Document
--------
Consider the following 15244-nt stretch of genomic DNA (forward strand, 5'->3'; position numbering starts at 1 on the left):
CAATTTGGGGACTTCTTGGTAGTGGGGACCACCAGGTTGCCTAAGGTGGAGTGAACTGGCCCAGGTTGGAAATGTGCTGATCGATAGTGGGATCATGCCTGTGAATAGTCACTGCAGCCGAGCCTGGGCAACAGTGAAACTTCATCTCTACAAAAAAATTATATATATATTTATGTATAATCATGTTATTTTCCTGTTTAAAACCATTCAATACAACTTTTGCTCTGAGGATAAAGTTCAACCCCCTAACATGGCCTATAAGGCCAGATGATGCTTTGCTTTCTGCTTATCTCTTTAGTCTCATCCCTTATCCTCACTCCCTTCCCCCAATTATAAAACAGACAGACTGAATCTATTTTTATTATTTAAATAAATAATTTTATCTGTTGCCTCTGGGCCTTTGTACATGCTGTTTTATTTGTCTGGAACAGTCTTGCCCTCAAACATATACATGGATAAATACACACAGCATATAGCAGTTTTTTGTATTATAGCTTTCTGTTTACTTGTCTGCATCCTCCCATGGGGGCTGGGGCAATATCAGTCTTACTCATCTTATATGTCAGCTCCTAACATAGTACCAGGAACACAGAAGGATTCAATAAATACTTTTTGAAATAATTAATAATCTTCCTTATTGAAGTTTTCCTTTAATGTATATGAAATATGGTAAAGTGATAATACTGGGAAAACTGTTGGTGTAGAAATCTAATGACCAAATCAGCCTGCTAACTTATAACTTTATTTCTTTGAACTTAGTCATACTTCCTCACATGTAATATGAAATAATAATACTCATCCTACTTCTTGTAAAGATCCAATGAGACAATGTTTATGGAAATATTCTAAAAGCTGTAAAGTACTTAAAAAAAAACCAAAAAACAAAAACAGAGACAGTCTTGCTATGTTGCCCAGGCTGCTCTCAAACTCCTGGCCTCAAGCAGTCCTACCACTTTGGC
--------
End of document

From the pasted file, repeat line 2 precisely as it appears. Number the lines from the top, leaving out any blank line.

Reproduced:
CAATTTGGGGACTTCTTGGTAGTGGGGACCACCAGGTTGCCTAAGGTGGAGTGAACTGGCCCAGGTTGGAAATGTGCTGATCGATAGTGGGATCATGCCTGTGAATAGTCACTGCAGCCGAGCCTGGGCAACAGTGAAACTTCATCTCTACAAAAAAATTATATATATATTTATGTATAATCATGTTATTTTCCTGTTTAAAACCATTCAATACAACTTTTGCTCTGAGGATAAAGTTCAACCCCCTAACATGGCCTATAAGGCCAGATGATGCTTTGCTTTCTGCTTATCTCTTTAGTCTCATCCCTTATCCTCACTCCCTTCCCCCAATTATAAAACAGACAGACTGAATCTATTTTTATTATTTAAATAAATAATTTTATCTGTTGCCTCTGGGCCTTTGTACATGCTGTTTTATTTGTCTGGAACAGTCTTGCCCTCAAACATATACATGGATAAATACACACAGCATATAGCAGTTTTTTGTATTATAGCTTTCTGTTTACTTGTCTGCATCCTCCCATGGGGGCTGGGGCAATATCAGTCTTACTCATCTTATATGTCAGCTCCTAACATAGTACCAGGAACACAGAAGGATTCAATAAATACTTTTTGAAATAATTAATAATCTTCCTTATTGAAGTTTTCCTTTAATGTATATGAAATATGGTAAAGTGATAATACTGGGAAAACTGTTGGTGTAGAAATCTAATGACCAAATCAGCCTGCTAACTTATAACTTTATTTCTTTGAACTTAGTCATACTTCCTCACATGTAATATGAAATAATAATACTCATCCTACTTCTTGTAAAGATCCAATGAGACAATGTTTATGGAAATATTCTAAAAGCTGTAAAGTACTTAAAAAAAAACCAAAAAACAAAAACAGAGACAGTCTTGCTATGTTGCCCAGGCTGCTCTCAAACTCCTGGCCTCAAGCAGTCCTACCACTTTGGC